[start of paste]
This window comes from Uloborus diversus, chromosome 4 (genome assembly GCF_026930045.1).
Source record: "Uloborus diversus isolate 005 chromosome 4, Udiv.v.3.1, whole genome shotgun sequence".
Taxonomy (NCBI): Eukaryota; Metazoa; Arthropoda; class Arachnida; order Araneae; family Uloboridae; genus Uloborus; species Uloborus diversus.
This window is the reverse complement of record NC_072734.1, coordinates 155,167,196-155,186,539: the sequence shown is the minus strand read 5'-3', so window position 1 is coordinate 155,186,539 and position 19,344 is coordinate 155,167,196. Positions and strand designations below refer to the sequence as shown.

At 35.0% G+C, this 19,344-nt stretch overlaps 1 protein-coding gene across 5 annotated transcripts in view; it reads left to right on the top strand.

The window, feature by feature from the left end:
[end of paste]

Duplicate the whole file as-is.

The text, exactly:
This window comes from Uloborus diversus, chromosome 4 (genome assembly GCF_026930045.1).
Source record: "Uloborus diversus isolate 005 chromosome 4, Udiv.v.3.1, whole genome shotgun sequence".
Taxonomy (NCBI): Eukaryota; Metazoa; Arthropoda; class Arachnida; order Araneae; family Uloboridae; genus Uloborus; species Uloborus diversus.
This window is the reverse complement of record NC_072734.1, coordinates 155,167,196-155,186,539: the sequence shown is the minus strand read 5'-3', so window position 1 is coordinate 155,186,539 and position 19,344 is coordinate 155,167,196. Positions and strand designations below refer to the sequence as shown.

At 35.0% G+C, this 19,344-nt stretch overlaps 1 protein-coding gene across 5 annotated transcripts in view; it reads left to right on the top strand.

The window, feature by feature from the left end: